The radiocarbon chronology and temporality of the megalithic cemetery of Los Millares (Almería, Spain)
2020. Archaeological and Anthropological Science 12 doi.org/10.1007/s12520-020-01057-7
In 2012, a radiocarbon dating programme was undertaken to explore the chronology and temporality of megalithic monuments in south-eastern Iberia. After obtaining a new radiocarbon series of 90 dates that have changed many of our current approaches to this phenomenon, we have expanded the radiocarbon programme to one of the most iconic megalithic necropolises in Iberia, the cemetery of Los Millares.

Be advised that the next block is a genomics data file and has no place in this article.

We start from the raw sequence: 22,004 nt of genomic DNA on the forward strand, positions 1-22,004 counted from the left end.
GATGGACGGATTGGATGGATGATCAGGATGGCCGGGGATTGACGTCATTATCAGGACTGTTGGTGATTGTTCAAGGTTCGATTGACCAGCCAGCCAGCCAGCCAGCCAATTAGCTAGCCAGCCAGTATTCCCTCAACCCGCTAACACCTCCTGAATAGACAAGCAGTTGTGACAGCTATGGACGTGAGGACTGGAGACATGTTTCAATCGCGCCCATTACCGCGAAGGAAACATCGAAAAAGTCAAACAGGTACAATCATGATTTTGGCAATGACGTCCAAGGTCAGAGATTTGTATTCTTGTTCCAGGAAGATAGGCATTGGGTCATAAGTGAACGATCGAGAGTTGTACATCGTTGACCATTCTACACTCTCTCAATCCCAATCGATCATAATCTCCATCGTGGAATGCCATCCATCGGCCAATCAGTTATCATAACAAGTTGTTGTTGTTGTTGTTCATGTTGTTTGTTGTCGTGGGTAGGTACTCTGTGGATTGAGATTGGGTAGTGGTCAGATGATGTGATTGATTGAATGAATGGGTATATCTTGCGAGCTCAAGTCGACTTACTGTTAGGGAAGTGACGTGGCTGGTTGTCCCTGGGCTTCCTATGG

The new radiocarbon series modelled in a Bayesian framework was analysed in the context of the site including the settlement and the surrounding “forts”. The results led us to four main conclusions: (i) that mortuary activity began in last centuries of the 4th millennium cal BC (3219–3124 cal BC, 68% probability), preceding the settlement foundation by up to 230 years; (ii) that the tombs appear to have been used at different times and with different intensities; (iii) that “forts” were built when most of the settlement was abandoned and only the inner enclosure would remain inhabited; and (iv) that the end of the funerary and housing activities occurred in similar chronological intervals, before ca. 2200 cal BC.
Copper age, Bayesian modelling, Funerary ritual, Iberian Peninsula, Megalithic phenomenon, Radiocarbon dating